"Welcome and thank you, Professor!"
Translation:Fàilte agus tapadh leibh Ollaimh!
It's regional. There are a few people pronouncing sentences on this course—only one of the women pronounce it with the ‘y’ sound as far as I've heard. It's not actually related to gender. Each speaker enunciates the g to a different degree.
Listening to agus in the Words list, you can hear for example that the guy pronouncing ‘cat agus muc’ hits the ‘g’ to a much softer degree than the guy who pronounces ‘cat agus balach’, though not quite so softly as the woman who pronounces ‘muc agus caileag’ to such a light degree that it has a ‘y’ quality (which, if you think about whereabouts in the mouth ‘y’ and ‘g’ are articulated, is an easy variation to envision).
It is in the vocative, only there's no vocative particle—the vocative particle ‘a’ is not used when the following sound is a vowel. Sometimes the vocative form of a word just happens to appear the same as the nominative.
That said, it is different in this case. Note that the word in the sentence is ‘Ollaimh’ with an ‘i’, rather than simply ‘Ollamh’. Aside from the vocative particle, masculine nouns are also slenderised when in the vocative (i.e. nouns that end in a broad consonant, which is a consonant neighbouring the vowels ‘a’, ‘o’, or ‘u’, have an ‘i’ inserted before the consonant to slenderise it.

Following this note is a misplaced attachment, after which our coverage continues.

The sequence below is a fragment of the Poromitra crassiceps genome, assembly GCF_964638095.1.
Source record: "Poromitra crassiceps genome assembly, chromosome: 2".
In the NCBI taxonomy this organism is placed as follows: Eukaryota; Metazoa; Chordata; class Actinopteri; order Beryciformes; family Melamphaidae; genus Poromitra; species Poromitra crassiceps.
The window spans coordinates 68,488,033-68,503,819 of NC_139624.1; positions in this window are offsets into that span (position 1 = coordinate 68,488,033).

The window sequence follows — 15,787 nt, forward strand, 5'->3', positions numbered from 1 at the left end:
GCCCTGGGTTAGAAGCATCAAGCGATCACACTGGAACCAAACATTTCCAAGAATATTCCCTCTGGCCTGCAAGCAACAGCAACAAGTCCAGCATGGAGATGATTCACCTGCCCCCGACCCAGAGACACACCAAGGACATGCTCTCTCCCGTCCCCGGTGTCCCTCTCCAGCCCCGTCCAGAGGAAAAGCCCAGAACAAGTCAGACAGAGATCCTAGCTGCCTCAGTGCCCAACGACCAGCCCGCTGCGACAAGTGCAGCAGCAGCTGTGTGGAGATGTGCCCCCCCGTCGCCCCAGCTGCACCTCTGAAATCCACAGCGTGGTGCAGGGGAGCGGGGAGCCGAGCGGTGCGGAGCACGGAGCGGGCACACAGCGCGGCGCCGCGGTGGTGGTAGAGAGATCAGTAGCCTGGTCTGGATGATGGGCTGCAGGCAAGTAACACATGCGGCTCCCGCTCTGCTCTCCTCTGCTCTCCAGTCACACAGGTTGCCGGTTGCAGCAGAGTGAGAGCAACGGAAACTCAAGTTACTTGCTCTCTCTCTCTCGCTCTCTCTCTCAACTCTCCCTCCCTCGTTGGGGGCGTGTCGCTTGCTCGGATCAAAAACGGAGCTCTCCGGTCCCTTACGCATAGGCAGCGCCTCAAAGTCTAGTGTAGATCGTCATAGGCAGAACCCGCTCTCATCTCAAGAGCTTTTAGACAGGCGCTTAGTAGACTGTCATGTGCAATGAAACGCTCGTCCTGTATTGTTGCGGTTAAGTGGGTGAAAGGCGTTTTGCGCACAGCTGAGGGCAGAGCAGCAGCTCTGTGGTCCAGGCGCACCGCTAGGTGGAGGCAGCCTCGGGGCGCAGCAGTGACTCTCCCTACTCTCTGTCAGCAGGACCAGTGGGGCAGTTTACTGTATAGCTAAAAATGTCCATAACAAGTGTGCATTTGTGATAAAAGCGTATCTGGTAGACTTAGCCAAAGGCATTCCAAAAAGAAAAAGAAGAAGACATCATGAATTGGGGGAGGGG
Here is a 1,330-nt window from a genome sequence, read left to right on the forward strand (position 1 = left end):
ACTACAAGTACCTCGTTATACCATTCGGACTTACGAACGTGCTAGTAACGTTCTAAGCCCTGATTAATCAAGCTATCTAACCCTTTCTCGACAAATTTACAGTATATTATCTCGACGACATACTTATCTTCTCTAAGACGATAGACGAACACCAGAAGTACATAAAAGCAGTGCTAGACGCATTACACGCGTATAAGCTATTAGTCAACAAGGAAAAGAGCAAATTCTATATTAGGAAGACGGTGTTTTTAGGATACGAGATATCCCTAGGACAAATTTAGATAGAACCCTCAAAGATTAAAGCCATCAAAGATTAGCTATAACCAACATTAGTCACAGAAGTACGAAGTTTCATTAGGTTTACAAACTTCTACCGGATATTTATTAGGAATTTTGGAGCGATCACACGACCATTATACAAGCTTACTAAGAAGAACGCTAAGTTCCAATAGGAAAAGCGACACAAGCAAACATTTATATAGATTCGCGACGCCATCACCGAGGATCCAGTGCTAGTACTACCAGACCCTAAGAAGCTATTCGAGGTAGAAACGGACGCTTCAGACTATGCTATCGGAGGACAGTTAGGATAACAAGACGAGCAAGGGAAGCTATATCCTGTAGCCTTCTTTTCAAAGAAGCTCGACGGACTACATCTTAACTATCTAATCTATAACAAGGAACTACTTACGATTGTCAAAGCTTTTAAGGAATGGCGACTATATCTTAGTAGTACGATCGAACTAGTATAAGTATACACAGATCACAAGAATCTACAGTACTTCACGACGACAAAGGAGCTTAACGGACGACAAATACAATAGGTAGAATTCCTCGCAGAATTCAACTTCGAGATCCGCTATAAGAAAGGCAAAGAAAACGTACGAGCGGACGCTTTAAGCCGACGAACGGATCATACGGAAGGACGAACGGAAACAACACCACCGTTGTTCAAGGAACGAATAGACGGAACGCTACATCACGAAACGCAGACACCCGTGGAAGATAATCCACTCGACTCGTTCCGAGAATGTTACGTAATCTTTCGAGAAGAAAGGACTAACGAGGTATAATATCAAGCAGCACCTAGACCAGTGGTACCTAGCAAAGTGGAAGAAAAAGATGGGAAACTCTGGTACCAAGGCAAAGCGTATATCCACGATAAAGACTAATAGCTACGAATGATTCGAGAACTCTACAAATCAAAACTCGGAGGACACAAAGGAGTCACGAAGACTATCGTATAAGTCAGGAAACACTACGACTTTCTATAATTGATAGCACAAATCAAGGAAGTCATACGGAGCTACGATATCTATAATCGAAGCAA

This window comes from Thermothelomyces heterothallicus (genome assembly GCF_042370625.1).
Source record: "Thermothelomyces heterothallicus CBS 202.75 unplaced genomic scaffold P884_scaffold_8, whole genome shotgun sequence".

This is why we have both the names Seamas and Hamish (which is an Anglicised respelling of the vocative version, ‘Sheamais’) in English—the latter originates from the vocative form.
Nominative: ‘Tha Seamas beag.’ Vocative: ‘A Sheamais! Tha thu beag!’
I was just about to comment asking for clarification on the difference in pronunciation of "Ollamh" and "Ollaimh".
Personally I don't hear a difference from speakers, but my experience from other words would indicate that at least in some dialects the lenited form should pronounce as "ō-liv". Mostly, I hear "ō-luv" for both.